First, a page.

Man Booker Prize Judge: It Was Too Close to Call, but Mantel Wrote 'Best Book'
Man Booker Prize judge Amanda Foreman has written an article for The Telegraph, explaining how she and her fellow judges opted for Hilary Mantel as the winner of this year's award for her historical novel 'Bring up the Bodies.'
There has been some consternation that Will Self had not taken the award for his sprawling avant-garde book 'Umbrella,' though Foreman makes it clear that the panel were hired to pick the year's 'best' book, not the most ambitious. The bookies just favoured journalist-turned-novelist Self to take the award, though Mantel was always going to be a worthy winner. Foreman writes "On the eve of our final deliberations, the bookmakers announced the prize was too close to call. They were right: the collegiate nature of our panel, its method of collective process and adherence to dialogue rather than advocacy, ensured that we began yesterday's meeting with the same open approach as usual." The Evening Standard has since revealed that "at least" two of the five judges were in favour of 'Umbrella' to win the prestigious prize, with another only just swaying towards Mantel. Foreman recalls, "Three hours into the meeting we paused to have the rules read out again to us. By this time we were so focused on the novels themselves, we needed to have that reminder of our ultimate purpose. Were we choosing the most ambitious novel of the year, the most original, the most accomplished, or simply the best? The wording of the Man Booker is unequivocal in that regard: it is the best." Foreman revealed how chair Sir Peter Stothard held up his hand at 3pm and declared "it was apparent that Hilary Mantel was the winner." She became the first Briton and first woman to win the Man Booker twice.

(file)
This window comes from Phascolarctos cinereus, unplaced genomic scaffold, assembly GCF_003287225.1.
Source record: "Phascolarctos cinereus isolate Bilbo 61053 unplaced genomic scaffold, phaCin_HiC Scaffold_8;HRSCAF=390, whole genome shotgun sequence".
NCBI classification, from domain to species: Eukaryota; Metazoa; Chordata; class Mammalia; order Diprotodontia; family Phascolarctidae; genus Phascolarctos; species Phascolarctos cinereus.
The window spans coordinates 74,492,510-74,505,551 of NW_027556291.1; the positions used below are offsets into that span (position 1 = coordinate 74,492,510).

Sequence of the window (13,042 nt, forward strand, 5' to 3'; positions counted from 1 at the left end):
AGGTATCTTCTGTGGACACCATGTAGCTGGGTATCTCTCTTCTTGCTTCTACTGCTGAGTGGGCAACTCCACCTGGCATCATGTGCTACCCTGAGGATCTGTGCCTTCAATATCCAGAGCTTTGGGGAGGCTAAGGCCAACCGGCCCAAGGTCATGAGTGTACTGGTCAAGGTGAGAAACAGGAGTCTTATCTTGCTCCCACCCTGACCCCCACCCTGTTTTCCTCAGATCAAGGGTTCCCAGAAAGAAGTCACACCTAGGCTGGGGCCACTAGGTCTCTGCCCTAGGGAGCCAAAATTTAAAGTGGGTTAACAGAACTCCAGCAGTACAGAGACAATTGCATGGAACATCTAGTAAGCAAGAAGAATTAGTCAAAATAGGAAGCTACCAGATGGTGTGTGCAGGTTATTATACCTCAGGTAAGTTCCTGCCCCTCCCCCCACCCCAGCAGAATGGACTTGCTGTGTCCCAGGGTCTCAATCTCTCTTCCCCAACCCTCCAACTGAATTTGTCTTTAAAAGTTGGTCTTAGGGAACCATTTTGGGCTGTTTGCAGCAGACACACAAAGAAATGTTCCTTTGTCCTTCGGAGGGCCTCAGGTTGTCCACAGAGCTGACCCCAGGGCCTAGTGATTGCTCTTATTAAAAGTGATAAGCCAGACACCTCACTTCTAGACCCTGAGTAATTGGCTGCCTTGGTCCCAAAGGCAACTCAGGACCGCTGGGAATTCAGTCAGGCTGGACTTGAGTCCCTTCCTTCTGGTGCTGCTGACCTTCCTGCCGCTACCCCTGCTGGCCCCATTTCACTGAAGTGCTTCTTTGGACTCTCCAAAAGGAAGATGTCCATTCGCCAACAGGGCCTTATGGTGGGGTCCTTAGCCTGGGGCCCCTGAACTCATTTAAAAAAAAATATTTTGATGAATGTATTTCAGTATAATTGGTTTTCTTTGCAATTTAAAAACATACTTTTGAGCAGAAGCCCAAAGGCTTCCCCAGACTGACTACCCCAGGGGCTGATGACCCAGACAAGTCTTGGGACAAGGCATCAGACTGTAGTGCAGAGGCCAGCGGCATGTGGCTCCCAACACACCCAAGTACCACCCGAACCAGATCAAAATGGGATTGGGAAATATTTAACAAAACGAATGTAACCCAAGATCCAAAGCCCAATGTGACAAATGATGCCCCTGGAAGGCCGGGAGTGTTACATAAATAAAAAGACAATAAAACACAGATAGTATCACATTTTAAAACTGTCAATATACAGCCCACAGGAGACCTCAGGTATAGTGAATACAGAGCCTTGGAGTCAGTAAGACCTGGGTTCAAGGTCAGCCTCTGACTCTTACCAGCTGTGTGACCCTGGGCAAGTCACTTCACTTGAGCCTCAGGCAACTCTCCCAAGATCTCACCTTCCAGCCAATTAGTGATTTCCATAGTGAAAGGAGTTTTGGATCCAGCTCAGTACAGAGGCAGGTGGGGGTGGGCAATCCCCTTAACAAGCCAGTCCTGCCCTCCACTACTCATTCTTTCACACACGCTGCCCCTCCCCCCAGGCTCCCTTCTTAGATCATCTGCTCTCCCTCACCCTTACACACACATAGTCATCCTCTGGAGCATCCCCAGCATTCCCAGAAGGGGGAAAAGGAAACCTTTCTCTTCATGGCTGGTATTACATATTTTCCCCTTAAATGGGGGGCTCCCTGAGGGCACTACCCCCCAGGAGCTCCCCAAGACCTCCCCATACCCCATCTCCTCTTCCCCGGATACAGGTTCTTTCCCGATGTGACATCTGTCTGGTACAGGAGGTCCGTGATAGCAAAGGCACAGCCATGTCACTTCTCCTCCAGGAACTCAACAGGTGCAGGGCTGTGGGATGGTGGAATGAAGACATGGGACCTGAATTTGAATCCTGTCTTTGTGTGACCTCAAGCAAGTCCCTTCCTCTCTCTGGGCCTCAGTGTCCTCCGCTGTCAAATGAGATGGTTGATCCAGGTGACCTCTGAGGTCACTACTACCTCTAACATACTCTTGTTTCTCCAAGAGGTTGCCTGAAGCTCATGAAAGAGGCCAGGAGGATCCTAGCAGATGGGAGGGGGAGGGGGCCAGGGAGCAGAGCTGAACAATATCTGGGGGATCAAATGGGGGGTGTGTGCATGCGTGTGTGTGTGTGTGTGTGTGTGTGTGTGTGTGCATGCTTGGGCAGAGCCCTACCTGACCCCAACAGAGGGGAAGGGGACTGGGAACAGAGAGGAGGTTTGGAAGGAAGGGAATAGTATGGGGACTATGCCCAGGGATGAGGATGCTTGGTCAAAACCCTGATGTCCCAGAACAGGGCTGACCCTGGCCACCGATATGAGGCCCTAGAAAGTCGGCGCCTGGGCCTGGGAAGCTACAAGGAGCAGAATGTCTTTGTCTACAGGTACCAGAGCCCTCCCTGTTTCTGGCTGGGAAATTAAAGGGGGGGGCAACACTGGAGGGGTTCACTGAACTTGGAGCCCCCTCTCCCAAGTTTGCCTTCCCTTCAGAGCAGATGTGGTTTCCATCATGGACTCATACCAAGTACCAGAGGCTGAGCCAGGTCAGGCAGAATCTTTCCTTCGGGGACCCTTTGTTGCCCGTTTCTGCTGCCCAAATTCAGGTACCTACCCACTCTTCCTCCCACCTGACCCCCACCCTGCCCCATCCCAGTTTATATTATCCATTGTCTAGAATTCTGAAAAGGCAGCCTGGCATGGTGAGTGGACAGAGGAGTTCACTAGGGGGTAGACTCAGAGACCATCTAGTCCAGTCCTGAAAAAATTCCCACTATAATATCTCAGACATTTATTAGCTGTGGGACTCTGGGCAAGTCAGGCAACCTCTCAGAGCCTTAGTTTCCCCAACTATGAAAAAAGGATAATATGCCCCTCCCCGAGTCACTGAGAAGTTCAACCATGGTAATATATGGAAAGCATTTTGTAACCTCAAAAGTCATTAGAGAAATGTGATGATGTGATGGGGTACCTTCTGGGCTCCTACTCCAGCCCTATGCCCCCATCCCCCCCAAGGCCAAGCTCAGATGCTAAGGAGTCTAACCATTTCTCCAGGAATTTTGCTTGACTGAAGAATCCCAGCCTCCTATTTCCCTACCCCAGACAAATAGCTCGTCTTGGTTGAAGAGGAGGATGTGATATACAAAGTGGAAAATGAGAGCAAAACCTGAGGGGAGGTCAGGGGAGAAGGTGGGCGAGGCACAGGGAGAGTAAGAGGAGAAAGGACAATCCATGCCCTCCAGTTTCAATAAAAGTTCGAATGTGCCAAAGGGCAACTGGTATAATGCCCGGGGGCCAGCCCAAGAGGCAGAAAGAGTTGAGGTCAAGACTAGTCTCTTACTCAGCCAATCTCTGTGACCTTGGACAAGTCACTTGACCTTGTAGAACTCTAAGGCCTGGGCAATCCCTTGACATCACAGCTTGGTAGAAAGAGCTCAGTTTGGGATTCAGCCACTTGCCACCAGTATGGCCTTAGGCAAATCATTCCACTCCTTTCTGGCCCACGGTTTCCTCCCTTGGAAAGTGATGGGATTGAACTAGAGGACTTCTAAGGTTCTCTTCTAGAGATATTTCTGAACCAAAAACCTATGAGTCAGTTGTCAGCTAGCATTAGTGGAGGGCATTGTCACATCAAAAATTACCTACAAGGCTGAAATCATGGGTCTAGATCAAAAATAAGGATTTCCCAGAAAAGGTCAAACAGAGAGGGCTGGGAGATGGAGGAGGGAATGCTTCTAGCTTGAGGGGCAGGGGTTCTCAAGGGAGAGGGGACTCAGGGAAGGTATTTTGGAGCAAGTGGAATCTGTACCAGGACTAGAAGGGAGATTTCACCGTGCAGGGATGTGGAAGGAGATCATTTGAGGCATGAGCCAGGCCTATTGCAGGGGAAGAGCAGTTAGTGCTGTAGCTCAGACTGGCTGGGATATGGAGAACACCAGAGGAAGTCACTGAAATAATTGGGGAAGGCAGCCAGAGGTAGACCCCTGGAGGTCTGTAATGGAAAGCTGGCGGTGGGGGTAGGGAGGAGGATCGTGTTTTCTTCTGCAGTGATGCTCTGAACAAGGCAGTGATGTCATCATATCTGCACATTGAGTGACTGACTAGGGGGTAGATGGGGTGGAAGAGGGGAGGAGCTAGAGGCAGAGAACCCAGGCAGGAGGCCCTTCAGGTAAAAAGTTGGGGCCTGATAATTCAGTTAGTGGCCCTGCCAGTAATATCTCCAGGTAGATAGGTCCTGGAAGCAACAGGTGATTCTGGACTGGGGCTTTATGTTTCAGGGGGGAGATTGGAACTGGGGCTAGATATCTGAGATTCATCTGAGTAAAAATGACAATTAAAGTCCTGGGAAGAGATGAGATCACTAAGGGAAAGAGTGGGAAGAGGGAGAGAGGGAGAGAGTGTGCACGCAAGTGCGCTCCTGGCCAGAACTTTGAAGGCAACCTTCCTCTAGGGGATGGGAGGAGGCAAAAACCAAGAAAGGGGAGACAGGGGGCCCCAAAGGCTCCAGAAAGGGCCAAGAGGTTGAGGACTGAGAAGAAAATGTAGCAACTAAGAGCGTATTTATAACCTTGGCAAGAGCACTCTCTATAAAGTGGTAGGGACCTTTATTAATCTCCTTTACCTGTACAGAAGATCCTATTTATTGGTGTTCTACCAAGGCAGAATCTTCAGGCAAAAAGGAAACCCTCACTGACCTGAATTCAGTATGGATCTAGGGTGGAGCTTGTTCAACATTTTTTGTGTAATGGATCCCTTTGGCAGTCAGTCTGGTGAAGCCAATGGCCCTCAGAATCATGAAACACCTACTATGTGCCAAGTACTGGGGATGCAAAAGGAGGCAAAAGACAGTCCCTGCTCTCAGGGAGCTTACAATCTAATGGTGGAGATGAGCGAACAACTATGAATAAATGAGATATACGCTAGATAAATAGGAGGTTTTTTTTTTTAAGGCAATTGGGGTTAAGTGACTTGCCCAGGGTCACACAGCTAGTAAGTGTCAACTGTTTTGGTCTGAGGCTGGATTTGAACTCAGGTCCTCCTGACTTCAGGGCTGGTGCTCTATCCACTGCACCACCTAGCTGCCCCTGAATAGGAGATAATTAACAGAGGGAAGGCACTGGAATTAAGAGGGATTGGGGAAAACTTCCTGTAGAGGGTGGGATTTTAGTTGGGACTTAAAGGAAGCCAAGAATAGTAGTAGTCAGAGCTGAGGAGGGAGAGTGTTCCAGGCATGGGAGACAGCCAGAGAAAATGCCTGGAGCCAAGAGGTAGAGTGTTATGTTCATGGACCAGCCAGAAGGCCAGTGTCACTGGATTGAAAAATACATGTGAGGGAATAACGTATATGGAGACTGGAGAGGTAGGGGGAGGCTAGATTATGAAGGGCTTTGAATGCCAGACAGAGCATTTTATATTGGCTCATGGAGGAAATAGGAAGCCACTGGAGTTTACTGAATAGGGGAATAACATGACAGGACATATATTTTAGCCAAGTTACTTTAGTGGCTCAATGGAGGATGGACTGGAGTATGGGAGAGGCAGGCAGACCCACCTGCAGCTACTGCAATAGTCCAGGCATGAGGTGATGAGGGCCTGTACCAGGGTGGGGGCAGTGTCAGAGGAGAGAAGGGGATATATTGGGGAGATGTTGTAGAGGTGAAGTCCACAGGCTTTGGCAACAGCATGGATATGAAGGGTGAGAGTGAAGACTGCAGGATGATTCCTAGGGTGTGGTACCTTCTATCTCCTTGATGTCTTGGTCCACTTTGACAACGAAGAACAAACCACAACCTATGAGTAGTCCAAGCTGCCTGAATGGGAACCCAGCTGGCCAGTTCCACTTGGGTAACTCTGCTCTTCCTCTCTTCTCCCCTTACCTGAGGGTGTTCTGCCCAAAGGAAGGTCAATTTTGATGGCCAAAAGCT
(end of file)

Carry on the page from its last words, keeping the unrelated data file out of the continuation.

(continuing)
Unsurprisingly, both of Mantel's Booker winning novels - Bring up the Bodies and Wolf Hall - have rocketed to the top of Amazon's best sellers chart.